In the living room over the past 20 years, we have covered almost all the senses. You have knob turning, swiping, voice interaction – and we have seen continuously failed efforts to install camera technology. But people still want to just sit in front of the TV the way they always have done without requiring any special gestures. I don’t see lots of potential coming from a new modality.

One thing that could grow is extended reality, which will involve blending and allowing new digital additional information on old devices using projection. Instead of trying to point with a remote control, you have overlays that tell you what you are controlling. We will see more of a hybrid approach between the physical and digital. We could make data graspable.

FEED: What kind of success has voice control had? And how have people responded to security concerns?

Regina Bernhaupt: Like many waves of new technology, expectations on voice use were going up. But expectation is always higher than a technology can fulfil.

I speak Austrian German. But everybody here in Austria has a different dialect, and voice control just doesn’t work. If you’re speaking Upper German it works, but in the majority of cases the way we abbreviate things makes it difficult. We know that Swisscom is trying to address different dialects in Switzerland by using the person’s IP address, but that’s very expensive.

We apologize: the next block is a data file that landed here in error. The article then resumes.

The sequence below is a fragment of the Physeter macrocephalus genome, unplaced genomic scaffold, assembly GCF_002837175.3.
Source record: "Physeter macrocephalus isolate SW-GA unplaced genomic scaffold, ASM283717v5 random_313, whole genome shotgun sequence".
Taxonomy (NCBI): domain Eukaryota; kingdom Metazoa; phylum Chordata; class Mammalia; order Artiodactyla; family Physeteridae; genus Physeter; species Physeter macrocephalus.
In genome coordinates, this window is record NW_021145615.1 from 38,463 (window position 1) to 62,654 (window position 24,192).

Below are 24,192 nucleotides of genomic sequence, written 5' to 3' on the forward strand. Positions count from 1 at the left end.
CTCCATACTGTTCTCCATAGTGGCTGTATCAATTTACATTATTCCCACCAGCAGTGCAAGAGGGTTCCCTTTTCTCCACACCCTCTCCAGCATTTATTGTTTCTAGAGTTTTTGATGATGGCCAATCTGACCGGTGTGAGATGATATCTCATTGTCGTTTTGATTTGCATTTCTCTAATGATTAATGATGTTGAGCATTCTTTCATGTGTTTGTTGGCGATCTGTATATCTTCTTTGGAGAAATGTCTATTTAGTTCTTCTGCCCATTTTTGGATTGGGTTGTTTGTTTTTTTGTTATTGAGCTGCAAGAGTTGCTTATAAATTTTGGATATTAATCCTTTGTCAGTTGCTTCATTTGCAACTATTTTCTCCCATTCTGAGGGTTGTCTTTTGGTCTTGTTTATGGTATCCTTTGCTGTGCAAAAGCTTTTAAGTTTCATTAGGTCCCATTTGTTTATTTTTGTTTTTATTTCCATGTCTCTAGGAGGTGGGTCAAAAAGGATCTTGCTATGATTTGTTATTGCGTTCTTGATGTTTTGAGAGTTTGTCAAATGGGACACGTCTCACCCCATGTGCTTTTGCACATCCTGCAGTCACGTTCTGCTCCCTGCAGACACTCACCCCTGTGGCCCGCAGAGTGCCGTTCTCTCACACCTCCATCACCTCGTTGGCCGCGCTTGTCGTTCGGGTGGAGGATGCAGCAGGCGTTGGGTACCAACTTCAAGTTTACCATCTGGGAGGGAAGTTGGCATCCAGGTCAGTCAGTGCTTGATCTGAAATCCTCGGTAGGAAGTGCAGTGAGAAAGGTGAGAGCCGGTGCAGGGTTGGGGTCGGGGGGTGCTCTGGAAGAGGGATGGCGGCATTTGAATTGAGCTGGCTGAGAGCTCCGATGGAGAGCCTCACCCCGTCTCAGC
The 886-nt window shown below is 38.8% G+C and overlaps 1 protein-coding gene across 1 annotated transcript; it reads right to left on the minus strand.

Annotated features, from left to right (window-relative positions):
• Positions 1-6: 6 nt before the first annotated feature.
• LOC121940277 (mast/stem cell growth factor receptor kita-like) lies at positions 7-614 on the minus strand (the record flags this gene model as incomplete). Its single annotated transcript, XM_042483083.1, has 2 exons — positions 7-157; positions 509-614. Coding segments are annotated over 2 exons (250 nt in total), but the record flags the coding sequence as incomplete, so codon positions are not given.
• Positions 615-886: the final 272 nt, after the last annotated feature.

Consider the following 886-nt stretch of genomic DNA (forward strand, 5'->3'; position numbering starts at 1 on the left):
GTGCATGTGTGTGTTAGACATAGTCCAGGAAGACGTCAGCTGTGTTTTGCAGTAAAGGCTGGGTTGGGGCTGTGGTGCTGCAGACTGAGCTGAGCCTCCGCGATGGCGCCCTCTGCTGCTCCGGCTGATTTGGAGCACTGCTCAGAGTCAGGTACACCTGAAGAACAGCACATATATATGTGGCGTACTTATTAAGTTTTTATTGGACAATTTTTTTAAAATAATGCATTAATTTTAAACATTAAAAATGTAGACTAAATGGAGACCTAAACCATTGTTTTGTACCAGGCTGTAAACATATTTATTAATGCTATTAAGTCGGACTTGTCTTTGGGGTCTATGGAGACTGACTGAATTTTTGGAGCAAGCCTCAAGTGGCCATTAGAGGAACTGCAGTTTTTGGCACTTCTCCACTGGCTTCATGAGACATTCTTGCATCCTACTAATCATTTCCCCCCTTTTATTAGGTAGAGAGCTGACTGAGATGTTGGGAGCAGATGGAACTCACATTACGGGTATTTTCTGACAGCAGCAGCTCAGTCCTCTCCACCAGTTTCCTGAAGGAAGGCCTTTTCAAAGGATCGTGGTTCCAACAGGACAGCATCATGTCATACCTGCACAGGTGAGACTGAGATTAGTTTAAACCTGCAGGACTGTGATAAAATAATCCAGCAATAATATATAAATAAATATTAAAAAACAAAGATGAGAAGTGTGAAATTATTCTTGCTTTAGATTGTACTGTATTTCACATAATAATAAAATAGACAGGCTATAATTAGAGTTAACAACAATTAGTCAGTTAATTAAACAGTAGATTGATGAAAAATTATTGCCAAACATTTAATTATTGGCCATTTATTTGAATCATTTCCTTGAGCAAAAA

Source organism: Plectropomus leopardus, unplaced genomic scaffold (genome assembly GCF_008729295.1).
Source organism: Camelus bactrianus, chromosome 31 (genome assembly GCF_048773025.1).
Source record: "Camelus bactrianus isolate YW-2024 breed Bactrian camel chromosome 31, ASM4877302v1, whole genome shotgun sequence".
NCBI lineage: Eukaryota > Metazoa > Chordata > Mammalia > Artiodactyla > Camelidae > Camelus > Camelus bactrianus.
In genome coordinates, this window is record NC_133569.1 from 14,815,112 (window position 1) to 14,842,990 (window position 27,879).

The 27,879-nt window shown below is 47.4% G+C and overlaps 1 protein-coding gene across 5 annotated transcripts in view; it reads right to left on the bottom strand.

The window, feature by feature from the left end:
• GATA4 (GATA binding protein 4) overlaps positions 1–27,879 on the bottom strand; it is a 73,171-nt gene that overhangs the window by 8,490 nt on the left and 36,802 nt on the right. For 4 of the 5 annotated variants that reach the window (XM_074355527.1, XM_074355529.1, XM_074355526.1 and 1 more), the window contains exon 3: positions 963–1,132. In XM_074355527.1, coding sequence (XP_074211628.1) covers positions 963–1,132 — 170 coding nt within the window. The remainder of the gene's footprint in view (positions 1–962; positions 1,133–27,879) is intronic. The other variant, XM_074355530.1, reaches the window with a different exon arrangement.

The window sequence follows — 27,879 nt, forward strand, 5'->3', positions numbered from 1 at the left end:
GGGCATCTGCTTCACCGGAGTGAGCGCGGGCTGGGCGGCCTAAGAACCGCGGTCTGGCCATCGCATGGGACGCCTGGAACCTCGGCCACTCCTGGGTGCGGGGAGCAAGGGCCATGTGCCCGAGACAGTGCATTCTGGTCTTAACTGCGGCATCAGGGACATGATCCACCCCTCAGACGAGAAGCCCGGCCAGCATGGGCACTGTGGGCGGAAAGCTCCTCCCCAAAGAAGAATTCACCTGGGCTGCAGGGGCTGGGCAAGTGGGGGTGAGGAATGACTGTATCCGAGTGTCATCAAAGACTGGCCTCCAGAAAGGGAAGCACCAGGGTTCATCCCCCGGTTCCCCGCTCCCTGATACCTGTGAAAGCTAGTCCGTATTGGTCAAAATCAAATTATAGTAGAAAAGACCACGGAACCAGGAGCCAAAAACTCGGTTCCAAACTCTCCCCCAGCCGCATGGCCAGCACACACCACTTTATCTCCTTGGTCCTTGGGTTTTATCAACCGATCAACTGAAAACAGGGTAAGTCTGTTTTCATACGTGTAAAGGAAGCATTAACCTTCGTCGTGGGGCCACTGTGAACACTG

Adoption is different depending on the country. The US has the highest, whereas Europe is a bit more traditional. Asia has a variety of problems, including the diversity of languages and the need for better broadband. Some areas like South Korea have better adoption of voice features, but other areas don’t have the bandwidth or money for it.

Another issue is that voice is extremely convenient when it comes to browsing, but very inconvenient when it comes to user interface (UI) control. Having to say “Up, up, left, left…” doesn’t work. Or if you have a selection of movies from your search, it’s easy for people to say, “Select the first movie in the list.” Adoption of voice there also means the need to change the UI to make it work.

And we still have concerns about biometric data used in other applications. In one study, people were worried that because their crypto wallet was secured with a voice imprint, they could lose access to it. There’s no data about that happening, but these are some of the worries.

FEED: What will happen to the traditional TV remote? It has always been a symbol of power in the living room. Is the remote going to stay with us?

Regina Bernhaupt: Even if you take away the remote, the power is still with the person. In a social setting, someone always thinks they’re the one deciding. But it’s not about the physical representation. It’s allowing people to control something over distance. We see that becoming distributed, or supported by other devices.

It goes back to values: some want to be in control. But we need to support the idea that everyone is empowered to make choices, and so are looking into social control, too – not just in the living room, but in cars or other locations.